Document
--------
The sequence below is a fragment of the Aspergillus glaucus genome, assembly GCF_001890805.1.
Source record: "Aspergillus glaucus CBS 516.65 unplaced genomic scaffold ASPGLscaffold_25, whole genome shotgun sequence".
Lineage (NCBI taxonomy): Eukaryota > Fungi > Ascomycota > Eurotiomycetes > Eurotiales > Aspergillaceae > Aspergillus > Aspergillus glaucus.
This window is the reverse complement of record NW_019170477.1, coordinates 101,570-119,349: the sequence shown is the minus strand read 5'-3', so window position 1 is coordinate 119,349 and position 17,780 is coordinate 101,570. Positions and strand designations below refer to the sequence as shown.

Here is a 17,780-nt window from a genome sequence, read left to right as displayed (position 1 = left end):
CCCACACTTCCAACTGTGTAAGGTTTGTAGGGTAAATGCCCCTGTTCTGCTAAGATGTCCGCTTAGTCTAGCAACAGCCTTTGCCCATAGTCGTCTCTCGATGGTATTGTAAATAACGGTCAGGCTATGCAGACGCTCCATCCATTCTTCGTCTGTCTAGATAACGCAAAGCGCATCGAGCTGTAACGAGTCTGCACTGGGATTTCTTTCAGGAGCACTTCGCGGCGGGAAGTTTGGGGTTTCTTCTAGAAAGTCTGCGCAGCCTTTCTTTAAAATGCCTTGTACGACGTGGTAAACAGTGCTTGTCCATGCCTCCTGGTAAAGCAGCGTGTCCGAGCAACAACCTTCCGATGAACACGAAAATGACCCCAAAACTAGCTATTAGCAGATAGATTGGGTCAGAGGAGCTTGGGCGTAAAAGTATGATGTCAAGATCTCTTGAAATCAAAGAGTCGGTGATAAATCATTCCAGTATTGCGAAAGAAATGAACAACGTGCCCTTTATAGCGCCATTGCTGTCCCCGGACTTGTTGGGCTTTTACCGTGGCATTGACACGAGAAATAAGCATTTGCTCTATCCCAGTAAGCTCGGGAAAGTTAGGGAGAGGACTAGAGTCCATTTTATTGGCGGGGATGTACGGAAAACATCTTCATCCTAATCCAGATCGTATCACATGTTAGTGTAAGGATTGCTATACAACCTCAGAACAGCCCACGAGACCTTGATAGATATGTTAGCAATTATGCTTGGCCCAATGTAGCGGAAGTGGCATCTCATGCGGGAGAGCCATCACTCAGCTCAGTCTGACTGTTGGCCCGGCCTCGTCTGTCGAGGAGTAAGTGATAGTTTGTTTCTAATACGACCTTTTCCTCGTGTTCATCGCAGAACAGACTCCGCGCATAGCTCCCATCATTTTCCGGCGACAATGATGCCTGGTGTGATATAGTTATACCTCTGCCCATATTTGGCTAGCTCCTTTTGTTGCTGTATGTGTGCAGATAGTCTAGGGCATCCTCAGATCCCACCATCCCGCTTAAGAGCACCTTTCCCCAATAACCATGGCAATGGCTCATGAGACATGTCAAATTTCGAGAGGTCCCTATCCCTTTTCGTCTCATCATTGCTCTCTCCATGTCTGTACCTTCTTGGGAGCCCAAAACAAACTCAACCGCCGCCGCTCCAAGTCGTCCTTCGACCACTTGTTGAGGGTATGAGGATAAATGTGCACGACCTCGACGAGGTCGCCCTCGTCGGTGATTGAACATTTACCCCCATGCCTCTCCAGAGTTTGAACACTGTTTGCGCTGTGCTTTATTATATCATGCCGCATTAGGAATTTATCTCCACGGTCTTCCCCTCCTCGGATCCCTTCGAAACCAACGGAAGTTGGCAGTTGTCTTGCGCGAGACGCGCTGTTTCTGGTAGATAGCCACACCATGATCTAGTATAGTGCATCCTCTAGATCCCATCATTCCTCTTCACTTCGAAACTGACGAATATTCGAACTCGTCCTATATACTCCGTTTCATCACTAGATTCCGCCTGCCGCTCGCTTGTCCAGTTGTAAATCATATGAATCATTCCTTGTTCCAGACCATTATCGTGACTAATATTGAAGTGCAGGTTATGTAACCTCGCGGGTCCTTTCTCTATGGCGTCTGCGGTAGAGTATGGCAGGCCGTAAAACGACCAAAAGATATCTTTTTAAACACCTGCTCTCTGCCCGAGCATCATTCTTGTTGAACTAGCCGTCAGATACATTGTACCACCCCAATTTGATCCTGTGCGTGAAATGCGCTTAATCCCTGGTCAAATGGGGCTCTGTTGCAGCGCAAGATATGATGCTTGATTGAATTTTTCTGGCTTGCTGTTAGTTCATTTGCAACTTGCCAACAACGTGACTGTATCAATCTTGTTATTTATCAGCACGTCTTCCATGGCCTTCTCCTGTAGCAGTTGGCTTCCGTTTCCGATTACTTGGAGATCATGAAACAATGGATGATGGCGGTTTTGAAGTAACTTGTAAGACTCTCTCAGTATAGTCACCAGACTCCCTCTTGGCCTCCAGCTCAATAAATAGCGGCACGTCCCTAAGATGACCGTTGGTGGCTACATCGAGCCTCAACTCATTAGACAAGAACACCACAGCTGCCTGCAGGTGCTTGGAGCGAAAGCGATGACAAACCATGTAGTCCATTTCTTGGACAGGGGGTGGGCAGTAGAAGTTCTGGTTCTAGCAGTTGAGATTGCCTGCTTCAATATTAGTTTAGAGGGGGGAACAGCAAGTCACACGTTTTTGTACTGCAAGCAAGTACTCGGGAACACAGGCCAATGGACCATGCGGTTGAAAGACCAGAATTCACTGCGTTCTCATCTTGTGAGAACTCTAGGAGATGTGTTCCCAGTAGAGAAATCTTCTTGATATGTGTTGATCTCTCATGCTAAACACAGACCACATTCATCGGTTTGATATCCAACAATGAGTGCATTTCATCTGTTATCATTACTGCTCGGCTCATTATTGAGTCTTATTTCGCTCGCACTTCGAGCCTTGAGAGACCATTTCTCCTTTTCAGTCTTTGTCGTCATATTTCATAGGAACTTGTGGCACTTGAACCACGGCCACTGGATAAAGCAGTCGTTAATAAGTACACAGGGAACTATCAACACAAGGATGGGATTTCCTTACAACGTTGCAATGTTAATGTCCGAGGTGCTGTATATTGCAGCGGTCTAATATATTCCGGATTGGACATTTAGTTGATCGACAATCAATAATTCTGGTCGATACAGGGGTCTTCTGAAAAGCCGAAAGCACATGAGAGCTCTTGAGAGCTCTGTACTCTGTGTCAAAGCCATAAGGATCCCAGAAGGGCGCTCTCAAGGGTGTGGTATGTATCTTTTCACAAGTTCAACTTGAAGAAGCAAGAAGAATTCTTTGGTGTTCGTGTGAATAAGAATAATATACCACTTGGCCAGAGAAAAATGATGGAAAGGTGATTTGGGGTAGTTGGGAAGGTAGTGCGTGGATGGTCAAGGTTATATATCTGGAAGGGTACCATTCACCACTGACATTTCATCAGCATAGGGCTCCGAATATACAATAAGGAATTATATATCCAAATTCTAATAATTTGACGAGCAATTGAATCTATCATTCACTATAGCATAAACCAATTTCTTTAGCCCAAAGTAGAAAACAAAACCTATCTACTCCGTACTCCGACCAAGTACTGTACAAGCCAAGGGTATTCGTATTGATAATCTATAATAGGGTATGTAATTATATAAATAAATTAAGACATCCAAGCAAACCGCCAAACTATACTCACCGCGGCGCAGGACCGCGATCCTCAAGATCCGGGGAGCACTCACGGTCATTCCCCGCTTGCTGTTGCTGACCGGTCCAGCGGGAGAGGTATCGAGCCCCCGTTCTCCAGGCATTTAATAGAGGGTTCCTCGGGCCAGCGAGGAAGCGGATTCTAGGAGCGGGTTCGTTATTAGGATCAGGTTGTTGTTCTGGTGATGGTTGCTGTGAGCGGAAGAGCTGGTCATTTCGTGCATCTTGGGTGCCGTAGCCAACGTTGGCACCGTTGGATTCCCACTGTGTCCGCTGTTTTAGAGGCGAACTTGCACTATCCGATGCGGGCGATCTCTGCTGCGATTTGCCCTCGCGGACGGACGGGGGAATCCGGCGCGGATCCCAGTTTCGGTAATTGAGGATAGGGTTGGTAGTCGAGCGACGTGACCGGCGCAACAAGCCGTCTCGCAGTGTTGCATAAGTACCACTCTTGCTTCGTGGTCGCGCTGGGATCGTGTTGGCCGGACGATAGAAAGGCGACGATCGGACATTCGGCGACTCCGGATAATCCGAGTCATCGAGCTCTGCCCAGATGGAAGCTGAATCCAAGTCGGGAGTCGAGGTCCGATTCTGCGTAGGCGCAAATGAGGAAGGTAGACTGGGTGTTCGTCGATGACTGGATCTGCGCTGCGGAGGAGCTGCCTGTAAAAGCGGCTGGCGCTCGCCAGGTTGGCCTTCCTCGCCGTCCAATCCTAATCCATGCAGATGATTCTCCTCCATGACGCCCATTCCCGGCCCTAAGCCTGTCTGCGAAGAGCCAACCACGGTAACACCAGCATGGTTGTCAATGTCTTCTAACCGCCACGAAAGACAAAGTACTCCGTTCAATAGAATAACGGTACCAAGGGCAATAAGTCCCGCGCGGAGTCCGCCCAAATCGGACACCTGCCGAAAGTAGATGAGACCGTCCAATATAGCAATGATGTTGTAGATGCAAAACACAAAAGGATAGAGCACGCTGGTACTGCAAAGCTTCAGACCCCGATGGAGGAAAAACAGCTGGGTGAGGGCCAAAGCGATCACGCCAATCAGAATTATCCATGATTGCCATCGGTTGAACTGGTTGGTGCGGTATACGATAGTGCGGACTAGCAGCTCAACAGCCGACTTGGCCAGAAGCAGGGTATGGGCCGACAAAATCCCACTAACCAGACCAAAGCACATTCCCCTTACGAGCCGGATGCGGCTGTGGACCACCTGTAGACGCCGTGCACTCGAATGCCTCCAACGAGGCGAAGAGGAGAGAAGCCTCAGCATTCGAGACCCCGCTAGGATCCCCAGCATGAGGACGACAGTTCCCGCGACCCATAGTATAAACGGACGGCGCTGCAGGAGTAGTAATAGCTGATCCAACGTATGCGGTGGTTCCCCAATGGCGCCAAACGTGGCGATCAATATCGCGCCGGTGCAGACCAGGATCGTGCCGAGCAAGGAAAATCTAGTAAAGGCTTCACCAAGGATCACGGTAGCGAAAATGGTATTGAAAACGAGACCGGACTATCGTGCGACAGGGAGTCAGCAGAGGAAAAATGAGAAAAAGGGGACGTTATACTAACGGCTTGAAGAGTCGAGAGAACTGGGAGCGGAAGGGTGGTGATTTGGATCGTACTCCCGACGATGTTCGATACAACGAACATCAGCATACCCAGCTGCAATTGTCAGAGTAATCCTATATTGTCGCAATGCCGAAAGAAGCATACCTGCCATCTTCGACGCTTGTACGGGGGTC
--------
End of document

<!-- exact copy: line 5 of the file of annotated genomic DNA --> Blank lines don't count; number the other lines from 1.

Here is a 17,780-nt window from a genome sequence, read left to right as displayed (position 1 = left end):